Rice and fish are key elements of the diet and major agricultural production sectors in Myanmar. Rice-fish systems (RFSs) encompass a spectrum of farming and fishing practices, from traditional capture of fish in rice-dominated landscapes through to controlled farming of fish in rice fields. Rice farming covers approximately 8 million ha and involves more than 5 million rural households. Myanmar governments of the recent past favored “command and control” based policies that discouraged rice farmers from diversification and making production decisions based on market demand. Such policies have constrained crop- and land-use diversity, as well as opportunities for poverty reduction. Recent policy shifts are now presenting a window of opportunity for developing and implementing diversified and productive rice-fish systems. Such developments would contribute to overarching policy goals of the government for poverty reduction, addressing under-nutrition and rural development. The overall aim of the project is to improve the productivity and profitability of rice-fish systems in Myanmar. The project will benefit small-scale rice farming households, and fishers, by diversifying production in rice-based farming systems and landscapes, enhancing resilience of rice-based farming systems and delivering increased farmer incomes, improved food and nutrition security and enhanced gender equity.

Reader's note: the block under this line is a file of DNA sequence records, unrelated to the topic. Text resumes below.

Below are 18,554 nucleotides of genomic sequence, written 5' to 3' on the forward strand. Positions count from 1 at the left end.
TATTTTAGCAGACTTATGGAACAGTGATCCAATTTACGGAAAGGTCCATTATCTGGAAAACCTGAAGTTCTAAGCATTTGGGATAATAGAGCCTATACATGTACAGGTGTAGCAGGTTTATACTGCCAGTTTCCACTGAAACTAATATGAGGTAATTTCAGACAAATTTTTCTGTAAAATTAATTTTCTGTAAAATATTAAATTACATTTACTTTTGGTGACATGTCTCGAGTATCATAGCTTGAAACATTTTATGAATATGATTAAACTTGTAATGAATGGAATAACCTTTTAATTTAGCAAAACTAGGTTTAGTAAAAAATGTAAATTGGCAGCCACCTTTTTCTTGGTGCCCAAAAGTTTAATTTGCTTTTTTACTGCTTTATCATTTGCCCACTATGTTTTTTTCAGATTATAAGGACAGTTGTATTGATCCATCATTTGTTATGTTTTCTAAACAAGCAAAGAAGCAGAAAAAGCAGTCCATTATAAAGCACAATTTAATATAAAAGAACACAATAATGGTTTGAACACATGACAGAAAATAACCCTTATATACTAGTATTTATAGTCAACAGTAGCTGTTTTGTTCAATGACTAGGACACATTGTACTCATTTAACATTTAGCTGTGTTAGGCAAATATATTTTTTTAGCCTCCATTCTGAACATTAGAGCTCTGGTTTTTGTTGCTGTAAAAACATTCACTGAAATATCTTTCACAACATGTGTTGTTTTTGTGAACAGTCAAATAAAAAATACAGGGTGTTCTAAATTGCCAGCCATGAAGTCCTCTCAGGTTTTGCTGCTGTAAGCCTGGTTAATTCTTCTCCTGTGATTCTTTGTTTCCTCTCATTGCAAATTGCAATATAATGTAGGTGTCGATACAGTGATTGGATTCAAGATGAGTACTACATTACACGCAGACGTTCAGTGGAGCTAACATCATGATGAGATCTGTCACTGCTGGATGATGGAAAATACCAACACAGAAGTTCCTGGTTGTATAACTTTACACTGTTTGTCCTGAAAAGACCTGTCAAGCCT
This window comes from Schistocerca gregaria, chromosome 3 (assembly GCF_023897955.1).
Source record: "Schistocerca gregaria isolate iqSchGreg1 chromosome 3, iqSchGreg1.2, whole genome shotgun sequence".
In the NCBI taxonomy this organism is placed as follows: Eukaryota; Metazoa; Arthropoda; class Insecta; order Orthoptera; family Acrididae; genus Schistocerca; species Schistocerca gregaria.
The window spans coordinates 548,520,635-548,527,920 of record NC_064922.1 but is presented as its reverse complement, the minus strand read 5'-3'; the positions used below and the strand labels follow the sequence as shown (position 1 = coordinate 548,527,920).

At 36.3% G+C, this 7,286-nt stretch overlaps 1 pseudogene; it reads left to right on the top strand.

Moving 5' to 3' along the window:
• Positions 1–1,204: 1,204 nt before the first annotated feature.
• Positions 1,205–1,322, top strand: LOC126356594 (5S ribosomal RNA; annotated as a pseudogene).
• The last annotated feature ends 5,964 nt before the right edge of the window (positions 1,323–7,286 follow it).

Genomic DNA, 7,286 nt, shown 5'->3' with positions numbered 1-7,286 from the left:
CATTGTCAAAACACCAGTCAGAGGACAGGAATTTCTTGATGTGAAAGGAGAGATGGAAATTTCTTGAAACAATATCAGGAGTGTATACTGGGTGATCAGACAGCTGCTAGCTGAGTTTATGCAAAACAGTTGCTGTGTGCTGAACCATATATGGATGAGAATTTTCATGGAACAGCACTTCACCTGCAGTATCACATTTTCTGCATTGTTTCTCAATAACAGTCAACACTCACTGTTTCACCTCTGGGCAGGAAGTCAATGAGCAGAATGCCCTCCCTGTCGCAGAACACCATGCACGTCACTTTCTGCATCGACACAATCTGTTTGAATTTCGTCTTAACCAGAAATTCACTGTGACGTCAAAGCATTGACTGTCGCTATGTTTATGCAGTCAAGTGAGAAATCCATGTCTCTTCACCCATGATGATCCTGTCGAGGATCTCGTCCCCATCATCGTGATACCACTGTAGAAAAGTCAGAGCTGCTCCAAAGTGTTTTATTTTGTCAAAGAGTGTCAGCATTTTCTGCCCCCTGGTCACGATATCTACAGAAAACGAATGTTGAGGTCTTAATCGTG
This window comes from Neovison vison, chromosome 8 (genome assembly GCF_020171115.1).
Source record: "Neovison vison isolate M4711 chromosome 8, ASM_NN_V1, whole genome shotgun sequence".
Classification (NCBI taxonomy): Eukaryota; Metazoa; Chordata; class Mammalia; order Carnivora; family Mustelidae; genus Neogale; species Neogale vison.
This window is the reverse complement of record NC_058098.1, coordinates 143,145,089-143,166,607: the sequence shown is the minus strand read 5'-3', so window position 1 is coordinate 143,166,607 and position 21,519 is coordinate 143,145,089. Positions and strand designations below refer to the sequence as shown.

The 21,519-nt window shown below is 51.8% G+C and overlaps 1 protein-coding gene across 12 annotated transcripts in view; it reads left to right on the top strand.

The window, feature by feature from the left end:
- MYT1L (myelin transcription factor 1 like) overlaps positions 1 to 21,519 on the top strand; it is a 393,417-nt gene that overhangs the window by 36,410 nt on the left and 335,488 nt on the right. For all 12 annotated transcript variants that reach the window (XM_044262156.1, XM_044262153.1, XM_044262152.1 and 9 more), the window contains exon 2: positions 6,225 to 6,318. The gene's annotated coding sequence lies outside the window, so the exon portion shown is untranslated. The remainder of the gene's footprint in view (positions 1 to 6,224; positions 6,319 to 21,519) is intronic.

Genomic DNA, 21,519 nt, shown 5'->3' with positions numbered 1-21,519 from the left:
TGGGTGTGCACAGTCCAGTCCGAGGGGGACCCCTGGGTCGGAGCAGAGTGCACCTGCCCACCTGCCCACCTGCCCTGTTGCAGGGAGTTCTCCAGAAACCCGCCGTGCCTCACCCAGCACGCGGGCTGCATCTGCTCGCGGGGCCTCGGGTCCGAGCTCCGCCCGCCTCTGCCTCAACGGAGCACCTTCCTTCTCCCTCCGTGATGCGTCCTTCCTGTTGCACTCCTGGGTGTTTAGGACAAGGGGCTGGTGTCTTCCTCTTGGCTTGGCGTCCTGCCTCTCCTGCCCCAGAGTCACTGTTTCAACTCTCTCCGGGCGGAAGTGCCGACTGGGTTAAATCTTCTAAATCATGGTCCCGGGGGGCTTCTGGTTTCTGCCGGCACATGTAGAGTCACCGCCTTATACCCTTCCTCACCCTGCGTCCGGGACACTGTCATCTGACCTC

Editorial: Focuses on the gender dimensions of fisheries which provide rich ground for perspectives on development policy and community based strategies for livelihoods, gender and social justice.
Empowering women and men fishers, processors and traders
In 2014, women accounted for about 50 percent of the workforce in fisheries and aquaculture, when the secondary elements such as processing and trading are included. This reliance is significant given that the sectors support the livelihoods of approximately 10–12 percent of the world’s population and are central to global food and nutrition security.
Fishing is often seen as a man’s domain, meaning in developing countries that women’s contributions often go unseen and women are excluded from decisions on small-scale fisheries governance. Dr Pip Cohen, Program Leader of the Resilient Small-Scale Fisheries Research Program at WorldFish, explains how WorldFish works to overcome these barriers.
In Egypt, the fish retail sector provides around 14,000 full-time jobs, of which informal women retailers play a dominant role in supplying low-value fish products to low-income consumers. But for women retailers in Egypt, who sell their fish from metal trays in the market or on unshaded street corners in urban and rural environments, it’s a hard way to make a living.
Chuma and Sifuba’s story features in one of the seven real-life video case studies that are part of the Moving Forward Together guide, produced by WorldFish and Johns Hopkins Center for Communication Programs.
In this short interview, Dr. Blake Ratner, Director General of WorldFish, explains why gender equity research is an important part of the organization’s work to strengthen livelihoods by improving fisheries and aquaculture.
Fishing communities are joining together and generating alternative incomes, which is helping rejuvenate fragile stocks of hilsa, the national fish of Bangladesh
Hilsa once flourished in the rivers of Bangladesh. But threatened by overfishing, pollution and destroyed habitats, stocks declined.
To protect and rejuvenate hilsa stocks, in 2011 the government introduced a ban on catching juvenile and mother hilsa during the breeding months, normally September or October.